Westinghouse is a prominent part of Pittsburgh’s history, but did you know that part of his success comes from working with Nikola Tesla? Some might argue that Tesla was instrumental to Westinghouse’s success. But who was Tesla, and what exactly did he do while he was in Pittsburgh? Keep reading to find out.
Nikola Tesla was born in Smiljan, Croatia, on July 10, 1856. It’s rumored that he was born during a strong thunderstorm, to which his mother said he would be a child of the light, according to W. Bernard Carlson in his book Tesla: Inventor of the Electrical Age. She knew her child. His father, an Orthodox priest, hoped that Tesla would follow in his footsteps. His mother ran the household and also had her hand in inventing. Tesla stated in his autobiography that his mother came from a long line of inventors. At a young age, Tesla showed an aptitude for innovation. He spent his time creating contraptions, such as a flying machine and a water wheel, and discussing how he would harness the power to produce electricity.
Unfortunately for Tesla, his childhood was not an easy one. He witnessed his brother’s death after a horse riding incident at seven years old. The tragedy left an indelible impact on his life. Shortly after, he began to have visions and claimed to see mystical beings. Whether these visions were a sign of a mental health condition is unknown. Carlson mentions in his book that Nikola also suffered from obsessive-compulsive disorder.
Tesla’s father had wanted his son to join the priesthood like him. He pressured Tesla to follow the family tradition of the clergy, and according to Tesla’s autobiography, he “resigned myself to the inevitable with aching heart.” Shortly after accepting his fate, a cholera epidemic broke out, and he was bed stricken with the illness. He was in bed for nine months. During that time, his health faded to the point that they thought he would die. His father was in the room, and according to Tesla’s accounts, he said, “I may get well if you will let me study engineering.” His father agreed, telling him he would go to the best engineering school in the world. And in Tesla’s words, “I came to life like another Lazarus….” And just like that, we have cholera to thank for alternating current electrical systems, x-rays, and what eventually became radio.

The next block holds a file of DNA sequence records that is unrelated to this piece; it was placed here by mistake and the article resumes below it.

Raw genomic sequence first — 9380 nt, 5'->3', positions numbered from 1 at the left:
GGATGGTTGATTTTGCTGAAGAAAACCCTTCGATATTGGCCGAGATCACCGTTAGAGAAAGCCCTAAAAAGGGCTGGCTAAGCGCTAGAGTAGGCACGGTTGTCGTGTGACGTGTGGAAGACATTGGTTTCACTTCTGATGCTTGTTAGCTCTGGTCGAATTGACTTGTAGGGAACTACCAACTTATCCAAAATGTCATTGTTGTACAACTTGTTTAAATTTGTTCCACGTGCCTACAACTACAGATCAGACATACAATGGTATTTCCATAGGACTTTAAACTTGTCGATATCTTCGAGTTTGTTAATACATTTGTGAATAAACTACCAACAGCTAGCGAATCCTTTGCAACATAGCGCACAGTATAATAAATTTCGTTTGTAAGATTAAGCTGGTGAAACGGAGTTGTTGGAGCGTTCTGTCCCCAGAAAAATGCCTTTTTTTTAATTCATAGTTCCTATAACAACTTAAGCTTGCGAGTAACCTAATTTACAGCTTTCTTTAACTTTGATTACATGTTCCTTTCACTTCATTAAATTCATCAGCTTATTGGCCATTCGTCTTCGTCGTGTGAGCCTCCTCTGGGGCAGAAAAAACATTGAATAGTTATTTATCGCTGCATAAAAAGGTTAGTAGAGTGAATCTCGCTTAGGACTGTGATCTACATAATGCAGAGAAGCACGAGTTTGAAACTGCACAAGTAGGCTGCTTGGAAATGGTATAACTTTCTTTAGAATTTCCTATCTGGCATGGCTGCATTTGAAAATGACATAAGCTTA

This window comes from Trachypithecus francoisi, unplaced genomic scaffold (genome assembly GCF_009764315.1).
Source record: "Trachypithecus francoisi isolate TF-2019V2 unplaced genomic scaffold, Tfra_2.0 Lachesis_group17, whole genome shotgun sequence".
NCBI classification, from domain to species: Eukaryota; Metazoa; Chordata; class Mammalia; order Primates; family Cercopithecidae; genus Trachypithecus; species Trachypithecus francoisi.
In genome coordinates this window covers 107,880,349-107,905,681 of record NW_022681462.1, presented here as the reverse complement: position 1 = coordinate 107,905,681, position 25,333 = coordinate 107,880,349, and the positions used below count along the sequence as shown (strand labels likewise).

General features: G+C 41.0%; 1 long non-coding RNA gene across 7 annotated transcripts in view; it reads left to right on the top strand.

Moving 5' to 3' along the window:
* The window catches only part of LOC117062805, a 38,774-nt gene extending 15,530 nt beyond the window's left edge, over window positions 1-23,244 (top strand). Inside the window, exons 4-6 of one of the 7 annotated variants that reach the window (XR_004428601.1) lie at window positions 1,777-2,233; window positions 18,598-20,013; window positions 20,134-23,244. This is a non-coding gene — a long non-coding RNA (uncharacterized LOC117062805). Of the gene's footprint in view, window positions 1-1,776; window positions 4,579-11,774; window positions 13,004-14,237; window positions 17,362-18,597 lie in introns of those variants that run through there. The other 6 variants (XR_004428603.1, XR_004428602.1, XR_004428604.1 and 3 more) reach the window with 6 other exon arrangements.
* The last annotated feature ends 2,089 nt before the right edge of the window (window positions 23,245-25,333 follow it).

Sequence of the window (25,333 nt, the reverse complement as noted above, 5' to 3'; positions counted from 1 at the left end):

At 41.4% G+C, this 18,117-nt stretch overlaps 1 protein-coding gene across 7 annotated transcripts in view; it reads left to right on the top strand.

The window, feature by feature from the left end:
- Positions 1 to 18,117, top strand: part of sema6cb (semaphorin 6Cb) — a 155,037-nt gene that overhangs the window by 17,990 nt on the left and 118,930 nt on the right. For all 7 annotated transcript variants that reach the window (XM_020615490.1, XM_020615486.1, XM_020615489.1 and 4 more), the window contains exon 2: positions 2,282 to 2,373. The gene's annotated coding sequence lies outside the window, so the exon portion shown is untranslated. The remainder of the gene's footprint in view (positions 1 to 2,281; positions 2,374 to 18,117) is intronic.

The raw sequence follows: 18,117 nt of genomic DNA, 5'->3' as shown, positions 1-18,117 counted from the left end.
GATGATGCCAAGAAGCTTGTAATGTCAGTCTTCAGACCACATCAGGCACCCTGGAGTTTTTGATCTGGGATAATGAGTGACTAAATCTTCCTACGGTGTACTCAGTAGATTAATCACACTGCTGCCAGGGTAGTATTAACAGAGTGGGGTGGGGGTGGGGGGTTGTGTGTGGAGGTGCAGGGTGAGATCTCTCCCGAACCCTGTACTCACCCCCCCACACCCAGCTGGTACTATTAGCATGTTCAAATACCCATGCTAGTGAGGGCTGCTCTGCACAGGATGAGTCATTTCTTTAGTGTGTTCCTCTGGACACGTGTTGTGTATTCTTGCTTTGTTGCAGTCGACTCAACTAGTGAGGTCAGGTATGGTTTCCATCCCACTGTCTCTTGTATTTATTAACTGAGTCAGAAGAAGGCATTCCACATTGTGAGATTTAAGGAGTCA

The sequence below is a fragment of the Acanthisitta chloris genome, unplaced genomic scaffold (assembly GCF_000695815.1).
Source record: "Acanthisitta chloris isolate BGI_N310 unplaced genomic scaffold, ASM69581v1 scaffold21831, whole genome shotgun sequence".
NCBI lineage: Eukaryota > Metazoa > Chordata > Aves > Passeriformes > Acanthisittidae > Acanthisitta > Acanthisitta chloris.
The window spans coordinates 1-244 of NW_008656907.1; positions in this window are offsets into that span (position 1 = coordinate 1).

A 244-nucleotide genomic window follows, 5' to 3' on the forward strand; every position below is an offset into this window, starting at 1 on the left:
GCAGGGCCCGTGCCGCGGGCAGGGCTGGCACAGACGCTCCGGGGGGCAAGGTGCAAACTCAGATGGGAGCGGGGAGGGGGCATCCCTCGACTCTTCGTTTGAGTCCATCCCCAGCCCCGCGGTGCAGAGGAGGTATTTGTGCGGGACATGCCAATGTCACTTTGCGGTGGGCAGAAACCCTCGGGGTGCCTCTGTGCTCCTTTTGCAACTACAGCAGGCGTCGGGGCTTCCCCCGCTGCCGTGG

Later in life, Tesla found himself in the United States. In 1884, Tesla joined the Westinghouse Electric & Manufacturing Company based in Pittsburgh. He conducted experiments at the Westinghouse facility and at his laboratory in nearby Allegheny City.
During that time, he was working to develop alternating current (AC) electrical systems, which were in stiff competition with Thomas Edison’s direct current (DC) systems. This became what was known as the “Current Wars.” But it wasn’t just AC electrical systems that he was working on while in Pittsburgh. During his time here, Tesla worked on many projects, including inventing the induction motor, high-frequency electrical currents, wireless telegraphy — leading to modern radio and wireless communication technologies — and x-ray technology. This work led to his development of transformers and resonant circuits.
Telsa didn’t only make technical contributions to the field in Pittsburgh; he also filed several patents, including patents for improvements to arc lamps and electrical transmission systems. Despite his significant achievements, Tesla faced financial challenges and was not always able to fully capitalize on his inventions, leading to financial struggles while he was in Pittsburgh and throughout his career.
His time in Pittsburgh was a crucial period in his life and career, during which he made groundbreaking contributions to electrical engineering and helped shape the modern electrical power industry.